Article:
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What are my water heating systems options?
Hot Water Tanks
In household and commercial usage, most water heaters traditionally been of the tank type. Also called storage water heaters, these consist of a cylindrical vessel or container in which water is kept continuously hot and ready for use. Typical sizes for household use range from 75 to 400 litres. These may use electricity, natural gas, propane, heating oil, solar, or other energy sources. Natural gas heaters are the most popular since the gas is often conveniently piped throughout cities and towns and currently is the cheapest to use.
Another popular arrangement where higher flow rates are required for limited periods is to heat water in a pressure vessel that can withstand a hydrostatic pressure close to that of the incoming mains supply. These vessels are called hot water tanks, and may incorporate an electrical resistance heater, an air source heat pump, or a gas or oil burner that heats water directly. Compared to tankless heaters, storage water heaters have the advantage of using energy (gas or electricity) at a relatively slow rate, storing the heat for later use. The disadvantage is that over time, the water inside the tank will cool down causing the heating system to activate to heat the water back up. Additionally, once the tank’s supply of hot water has been exhausted, there is a significant delay before hot water is available again. Larger tanks tend to provide hot water with less temperature fluctuation at moderate flow rates.
Tankless water heaters”also called instantaneous, continuous flow, inline, flash, on-demand, or instant-on water heater ”are gaining in popularity. These high-power water heaters instantly heat water as it flows through the device, and do not retain any water internally except for what is in the heat exchanger coil. Copper heat exchangers are preferred in these units because of their high thermal conductivity and ease of fabrication. Tankless heaters may be installed throughout a household at more than one point-of-use (POU), far from a central water heater, or larger centralized models may still be used to provide all the hot water requirements for an entire house. The main advantages of tankless water heaters are a plentiful continuous flow of hot water (as compared to a limited flow of continuously heated hot water from conventional tank water heaters), and potential energy savings under some conditions.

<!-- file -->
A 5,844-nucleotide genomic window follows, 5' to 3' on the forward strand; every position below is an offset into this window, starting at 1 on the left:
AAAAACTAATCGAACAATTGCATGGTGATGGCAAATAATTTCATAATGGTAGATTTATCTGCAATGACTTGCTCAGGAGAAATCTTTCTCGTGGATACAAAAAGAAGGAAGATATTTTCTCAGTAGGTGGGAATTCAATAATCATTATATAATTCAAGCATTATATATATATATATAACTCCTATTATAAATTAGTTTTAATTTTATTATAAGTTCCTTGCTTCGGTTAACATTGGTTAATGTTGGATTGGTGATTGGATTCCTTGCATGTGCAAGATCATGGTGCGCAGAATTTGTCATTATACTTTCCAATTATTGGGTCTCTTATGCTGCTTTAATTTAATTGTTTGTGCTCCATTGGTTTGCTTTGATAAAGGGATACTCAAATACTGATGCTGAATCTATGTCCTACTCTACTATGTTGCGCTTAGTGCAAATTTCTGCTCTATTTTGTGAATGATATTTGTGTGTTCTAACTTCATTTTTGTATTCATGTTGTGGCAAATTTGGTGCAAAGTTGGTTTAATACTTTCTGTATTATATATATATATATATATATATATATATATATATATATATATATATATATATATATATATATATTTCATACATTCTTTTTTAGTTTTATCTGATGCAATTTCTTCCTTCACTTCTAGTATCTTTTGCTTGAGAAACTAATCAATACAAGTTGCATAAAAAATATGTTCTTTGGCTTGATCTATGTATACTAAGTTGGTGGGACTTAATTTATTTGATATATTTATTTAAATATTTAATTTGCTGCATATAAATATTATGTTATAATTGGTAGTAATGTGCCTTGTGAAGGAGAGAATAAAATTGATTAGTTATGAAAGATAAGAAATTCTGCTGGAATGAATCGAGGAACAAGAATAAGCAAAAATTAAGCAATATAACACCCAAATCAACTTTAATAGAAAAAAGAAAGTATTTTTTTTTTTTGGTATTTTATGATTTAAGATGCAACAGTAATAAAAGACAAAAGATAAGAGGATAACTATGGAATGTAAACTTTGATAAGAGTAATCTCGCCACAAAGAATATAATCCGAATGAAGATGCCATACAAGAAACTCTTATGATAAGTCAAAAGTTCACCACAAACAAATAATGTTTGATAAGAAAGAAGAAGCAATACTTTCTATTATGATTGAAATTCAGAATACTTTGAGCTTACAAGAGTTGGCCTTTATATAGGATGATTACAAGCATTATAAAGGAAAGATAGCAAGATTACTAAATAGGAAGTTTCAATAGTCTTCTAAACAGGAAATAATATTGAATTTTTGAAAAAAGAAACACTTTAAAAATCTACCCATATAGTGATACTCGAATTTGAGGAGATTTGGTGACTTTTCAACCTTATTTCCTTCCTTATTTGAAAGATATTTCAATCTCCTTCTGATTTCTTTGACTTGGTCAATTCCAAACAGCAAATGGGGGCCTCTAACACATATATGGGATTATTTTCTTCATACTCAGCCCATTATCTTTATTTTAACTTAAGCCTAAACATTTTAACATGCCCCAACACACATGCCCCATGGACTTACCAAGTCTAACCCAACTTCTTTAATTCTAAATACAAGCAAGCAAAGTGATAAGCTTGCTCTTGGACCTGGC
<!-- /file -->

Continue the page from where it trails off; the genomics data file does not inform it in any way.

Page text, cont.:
A common arrangement where hot-water space heating is employed, is for a boiler to also heat potable water, providing a continuous supply of hot water without extra equipment. Appliances that can supply both space-heating and hot water are called combination (or combi) boilers. Though on-demand heaters can provide a continuous supply of hot water, the rate at which they can produce it is limited by the thermodynamics of heating water from the available fuel supplies.